G7 Urged to Take Lead in Promoting “No First Use” of Nuclear Weapons at Hiroshima Summit

Date:

No First Use
  • News by AUN News correspondent
  • Tuesday, May 09, 2023
  • AUN News – ISSN: 2949-8090

Summary:

  • It has been requested that the upcoming G7 Summit, which will take place in Hiroshima, Japan from May 19 to May 21, take the initiative to promote policies of “No First Use” of nuclear weapons.
  • The G7 Summit in Hiroshima needs to produce concrete plans for negotiations that will lead to a stop of hostilities, and it also needs to commit to taking the lead in discussions on pledges of no first use of nuclear weapons.
  • They are dedicated, in their roles as members of civil society, to the promotion of the quick adoption of policies of No First Use of nuclear weapons, which will generate momentum to transform our age.
  • The G7 Summit is scheduled to take place in Hiroshima, Japan from May 19 to 21, and in the midst of calls for the resolution of the ongoing crisis in Ukraine, a proposal has been put forward to involve representatives of civil society as observers in the negotiations for a complete cessation of hostilities.
  • The current crisis in Ukraine has generated concerns about the ongoing threat of nuclear weapons use, and the G7 Summit presents an opportunity to take tangible actions towards the reduction of this risk.

Calls for peace are piling up as the Ukraine conflict enters its second year and continues to wreck havoc on the country and have an effect on the world. It has been requested that the upcoming G7 Summit, which will take place in Hiroshima, Japan from May 19 to May 21, take the initiative to promote policies of “No First Use” of nuclear weapons. The heads of state or government of the most powerful industrial nations, such as the United States of America, Japan, Germany, the United Kingdom, France, Italy, and Canada, will participate in the summit.

An emergency special session of the United Nations General Assembly was held earlier this year. During that session, a resolution was adopted that called for the “immediate cessation of attacks on the critical infrastructure of Ukraine and any deliberate attacks on civilian objects, including those that are residences, schools, and hospitals.” This resolution brought to light the critical need for peace and highlighted the urgency of the situation.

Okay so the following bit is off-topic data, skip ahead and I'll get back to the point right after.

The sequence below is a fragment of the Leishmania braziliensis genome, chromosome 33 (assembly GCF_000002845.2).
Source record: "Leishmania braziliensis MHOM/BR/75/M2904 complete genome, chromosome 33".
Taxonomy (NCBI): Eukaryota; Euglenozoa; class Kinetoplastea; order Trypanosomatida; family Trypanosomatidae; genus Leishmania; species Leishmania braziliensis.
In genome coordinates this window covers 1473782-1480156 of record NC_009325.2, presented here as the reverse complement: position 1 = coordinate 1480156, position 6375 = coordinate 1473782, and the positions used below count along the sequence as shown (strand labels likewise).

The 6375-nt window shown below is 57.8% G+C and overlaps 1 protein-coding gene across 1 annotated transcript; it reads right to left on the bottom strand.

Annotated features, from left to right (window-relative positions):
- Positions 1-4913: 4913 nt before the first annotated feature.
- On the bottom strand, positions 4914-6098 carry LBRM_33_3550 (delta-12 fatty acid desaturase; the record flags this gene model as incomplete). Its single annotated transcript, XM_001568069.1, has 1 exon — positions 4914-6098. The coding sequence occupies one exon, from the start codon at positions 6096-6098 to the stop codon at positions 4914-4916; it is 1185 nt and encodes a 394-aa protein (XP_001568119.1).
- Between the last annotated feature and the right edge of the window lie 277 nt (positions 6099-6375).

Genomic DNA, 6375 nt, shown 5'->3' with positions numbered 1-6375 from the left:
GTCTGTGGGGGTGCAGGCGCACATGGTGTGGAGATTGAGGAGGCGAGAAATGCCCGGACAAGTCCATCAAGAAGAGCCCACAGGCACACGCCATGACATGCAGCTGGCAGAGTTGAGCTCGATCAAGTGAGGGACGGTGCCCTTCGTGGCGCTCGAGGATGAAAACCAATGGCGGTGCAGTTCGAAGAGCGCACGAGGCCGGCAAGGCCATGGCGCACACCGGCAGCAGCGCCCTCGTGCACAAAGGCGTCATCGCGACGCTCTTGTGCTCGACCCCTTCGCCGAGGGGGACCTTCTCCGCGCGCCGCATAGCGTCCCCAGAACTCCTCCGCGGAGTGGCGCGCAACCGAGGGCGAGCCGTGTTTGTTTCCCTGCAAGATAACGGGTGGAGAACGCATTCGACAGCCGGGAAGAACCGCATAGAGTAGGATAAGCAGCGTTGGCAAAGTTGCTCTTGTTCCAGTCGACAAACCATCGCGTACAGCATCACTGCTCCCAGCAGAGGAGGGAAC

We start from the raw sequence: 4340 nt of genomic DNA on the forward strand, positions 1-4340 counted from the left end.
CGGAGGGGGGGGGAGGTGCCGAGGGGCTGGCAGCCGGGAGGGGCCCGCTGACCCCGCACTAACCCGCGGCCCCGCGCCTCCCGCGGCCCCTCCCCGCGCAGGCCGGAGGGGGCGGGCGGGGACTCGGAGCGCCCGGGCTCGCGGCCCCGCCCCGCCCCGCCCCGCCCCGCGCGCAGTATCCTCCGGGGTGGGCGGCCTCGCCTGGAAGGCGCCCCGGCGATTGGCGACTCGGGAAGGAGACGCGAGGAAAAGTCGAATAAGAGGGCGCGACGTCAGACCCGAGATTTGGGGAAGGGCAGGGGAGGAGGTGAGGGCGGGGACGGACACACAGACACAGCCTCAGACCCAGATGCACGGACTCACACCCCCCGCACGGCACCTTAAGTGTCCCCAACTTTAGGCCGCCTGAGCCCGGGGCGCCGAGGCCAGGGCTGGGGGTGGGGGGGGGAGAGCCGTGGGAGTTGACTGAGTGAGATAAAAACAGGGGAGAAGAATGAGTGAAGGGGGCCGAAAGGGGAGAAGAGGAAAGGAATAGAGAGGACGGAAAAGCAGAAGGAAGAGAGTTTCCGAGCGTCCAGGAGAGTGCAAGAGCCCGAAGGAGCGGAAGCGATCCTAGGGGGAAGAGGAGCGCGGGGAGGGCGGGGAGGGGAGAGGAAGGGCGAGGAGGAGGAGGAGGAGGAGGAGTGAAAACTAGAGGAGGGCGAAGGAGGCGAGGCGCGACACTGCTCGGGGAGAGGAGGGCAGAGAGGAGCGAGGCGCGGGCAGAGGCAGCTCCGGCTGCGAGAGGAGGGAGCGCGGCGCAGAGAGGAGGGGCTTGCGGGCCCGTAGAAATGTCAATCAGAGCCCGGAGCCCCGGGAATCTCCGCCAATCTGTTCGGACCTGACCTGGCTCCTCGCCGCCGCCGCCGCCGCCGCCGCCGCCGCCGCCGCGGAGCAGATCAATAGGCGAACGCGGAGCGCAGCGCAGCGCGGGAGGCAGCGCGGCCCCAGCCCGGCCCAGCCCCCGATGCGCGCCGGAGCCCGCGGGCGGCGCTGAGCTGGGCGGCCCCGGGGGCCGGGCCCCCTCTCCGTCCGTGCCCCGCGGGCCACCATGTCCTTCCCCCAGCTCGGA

According to the recommendation made by the President of Soka Gakkai International (SGI), Daisaku Ikeda, representatives of civil society, such as physicians and educators who work in schools and hospitals, should be allowed to join as observers as the peace negotiations proceed.

Russia and China urge an end to actions prolonging Ukraine crisis in joint statement

After their summit meeting in March, the presidents of Russia and China published a joint statement in which they called for an end to all actions that contribute to the escalation of tensions and the prolongation of conflict in order to prevent the crisis from becoming even more severe or even spiralling out of control. This is consistent with the resolution that was passed by the General Assembly of the United Nations.

The G7 Summit in Hiroshima needs to produce concrete plans for negotiations that will lead to a stop of hostilities, and it also needs to commit to taking the lead in discussions on pledges of no first use of nuclear weapons. Both of these tasks are necessary in order for the summit to be successful. The President of the SGI, Daisaku Ikeda, emphasised the inhumane nature of nuclear weapons and the fact that the world has been able to keep a record of non-use of nuclear weapons for the past seventy-seven years thanks to the efforts of the hibakusha, states that do not possess nuclear weapons, and states that do possess nuclear weapons but who have exercised self-restraint. This record was achieved over the course of seventy-seven years.

The Group of Twenty (G20), which is comprised of states that possess nuclear weapons as well as states that are dependent on nuclear power, released a declaration in Indonesia in November of 2016 asserting that the use of nuclear weapons or the threat of their use is “inadmissible.” This mutual acknowledgment is the driving force behind the Treaty on the Prohibition of Nuclear Weapons (TPNW), and it is imperative that this message be conveyed to the rest of the world in a clear and compelling manner from Hiroshima.